Early participants in the Urban Computing Foundation include developers from Facebook, Google, Senseable City Labs of MIT, HERE Technologies an Uber.
How do I get involved?
Anyone can participate in this work, To get involved in the Urban Computing Foundation, please contact firstname.lastname@example.org and join the technical community mailing list.
What projects will be included in the Urban Computing Foundation?
The first project hosted at Urban Computing Foundation is Kepler.gl, an open source geospatial analysis tool released in 2018 to help make it easier to create meaningful visualizations of location data without the need for coding. Kepler.gl is used by developers, data scientists, visualization specialists and engineers around the world to explore and analyze a variety of scenarios that include transportation patterns and safety trends. Some of the companies using Kepler.gl include Airbnb, Atkins Global, Cityswifter, HERE Technologies, Limebike, Mapbox, Sidewalk Labs, Uber and UBILabs, among others. Are you interested in contributing a project? Please contact us.
What license does Kepler.gl use?
How do I contribute a project to the Urban Computing Foundation?
How is the Urban Computing Foundation governed?
The Foundation uses an open governance model, with review and curation by a Technical Advisory Council (TAC) that is representative of contributors to the urban computing space, to determine tools and software inclusion in the Foundation.
TAC members include:
- Drew Dara-Abrams, principal, Interline Technologies
- Oliver Fink, director HERE XYZ, HERE Technologies
- Travis Gorkin, engineering manager of data visualization, Uber
- Shan He, project leader of Kepler.gl, Uber
- Randy Meech, CEO, StreetCred Labs
- Michal Migurski, engineering manager of spatial computing, Facebook
- Drishtie Patel, product manager of maps, Facebook
- Paolo Santi, senior researcher, MIT
- Max Sills, attorney, Google
What is Urban Computing?
Urban computing is a process of acquisition, integration, and analysis of big and heterogeneous data generated by a diversity of sources in urban spaces, such as sensors, devices, vehicles, buildings, and human, to tackle the major issues that cities face, e.g. air pollution, increased energy consumption and traffic congestion.
Urban computing connects:
- unobtrusive and ubiquitous sensing technologies
- advanced data management and analytics models
- novel visualization methods
- spatio-temporal machine learning techniques
- city-scale simulation of urban systems
to create win-win-win solutions that improve urban environment, human life quality, and city operation systems. Urban computing also helps us understand the nature of urban phenomena and even predict the future of cities.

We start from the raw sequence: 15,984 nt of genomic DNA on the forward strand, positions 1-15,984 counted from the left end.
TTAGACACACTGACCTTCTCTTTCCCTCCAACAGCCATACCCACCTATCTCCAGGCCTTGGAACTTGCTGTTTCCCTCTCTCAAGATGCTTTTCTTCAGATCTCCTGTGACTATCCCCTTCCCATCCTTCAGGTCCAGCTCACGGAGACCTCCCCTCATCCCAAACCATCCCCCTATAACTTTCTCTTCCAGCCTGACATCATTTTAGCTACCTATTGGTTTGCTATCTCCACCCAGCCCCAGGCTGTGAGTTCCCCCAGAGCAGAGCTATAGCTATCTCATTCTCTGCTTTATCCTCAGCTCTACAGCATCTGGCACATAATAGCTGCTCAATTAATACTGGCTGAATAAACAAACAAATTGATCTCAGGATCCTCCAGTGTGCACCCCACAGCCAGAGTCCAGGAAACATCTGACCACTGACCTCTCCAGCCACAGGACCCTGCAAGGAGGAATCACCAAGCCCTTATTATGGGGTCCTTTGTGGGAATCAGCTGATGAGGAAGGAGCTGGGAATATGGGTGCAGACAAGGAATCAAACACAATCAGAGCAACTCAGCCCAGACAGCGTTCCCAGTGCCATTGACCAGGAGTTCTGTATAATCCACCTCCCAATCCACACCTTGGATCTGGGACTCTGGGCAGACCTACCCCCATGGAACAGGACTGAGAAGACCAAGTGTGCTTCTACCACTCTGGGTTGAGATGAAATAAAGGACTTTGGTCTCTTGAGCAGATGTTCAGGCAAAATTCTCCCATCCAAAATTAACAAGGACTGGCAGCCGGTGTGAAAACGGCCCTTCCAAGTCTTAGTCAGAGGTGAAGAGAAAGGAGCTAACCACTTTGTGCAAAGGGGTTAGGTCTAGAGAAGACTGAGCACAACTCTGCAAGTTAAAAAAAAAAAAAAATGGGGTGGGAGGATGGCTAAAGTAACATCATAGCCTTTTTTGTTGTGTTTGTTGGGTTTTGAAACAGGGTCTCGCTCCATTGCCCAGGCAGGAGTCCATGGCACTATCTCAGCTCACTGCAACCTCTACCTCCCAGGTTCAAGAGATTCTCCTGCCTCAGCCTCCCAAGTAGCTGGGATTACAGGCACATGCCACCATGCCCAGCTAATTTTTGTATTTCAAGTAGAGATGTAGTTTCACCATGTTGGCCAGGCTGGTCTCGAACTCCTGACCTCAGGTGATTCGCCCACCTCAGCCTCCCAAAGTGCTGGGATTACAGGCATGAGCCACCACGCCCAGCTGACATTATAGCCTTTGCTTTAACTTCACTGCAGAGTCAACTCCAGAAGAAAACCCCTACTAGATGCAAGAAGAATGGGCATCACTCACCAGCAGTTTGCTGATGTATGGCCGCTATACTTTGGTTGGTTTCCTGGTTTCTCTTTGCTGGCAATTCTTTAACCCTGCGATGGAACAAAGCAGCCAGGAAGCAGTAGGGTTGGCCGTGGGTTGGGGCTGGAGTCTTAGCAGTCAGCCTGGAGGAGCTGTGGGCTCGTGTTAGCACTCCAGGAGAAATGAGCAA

What are the tasks covered by Urban Computing?
Adapted machine learning algorithms to spatial and spatio-temporal data:
Spatio-temporal data has unique properties, consisting of spatial distance, spatial hierarchy, temporal smoothness, period and trend, as compared to image and text data. How to adapt existing machine learning algorithms to deal with spatio-temporal properties remains a challenge central to Urban Computing.
Combining machine learning algorithms with database/data engineering techniques:
Machine learning and data engineering are two distinct fields in computing science, having their own communities and conferences. While people from these two communities barely talk to each other, we do need the knowledge from both sides when designing data analytic methods for urban computing.
Cross-domain knowledge fusion methods:
While fusing knowledge from multiple disparate datasets is imperative in a big data project, cross-domain data fusion is a non-trivial task given the following reasons. First, simply concatenating features extracted from different datasets into a single feature vector may compromise the performance of a task, as different data sources may have very different feature spaces, distributions and levels of significance. Second, the more types of data involved in a task, the more likely we could encounter a data scarce problem. For example, five data sources, consisting of traffic, meteorology, POIs, road networks, and air quality readings, are used to predict the fine-grained air quality throughout a city. When trying to apply this method to other cities, however, we would find that many cities cannot find enough data in each domain (e.g. do not have enough monitoring stations to generate air quality data), or may even not have the data of a domain (like traffic data) at all.
Interactive visual data analytics:
The interactive visual data analytics empower people to integrate domain knowledge (such as urban planning) with data science, enabling domain experts to work with data scientists on solving a real problems in cities.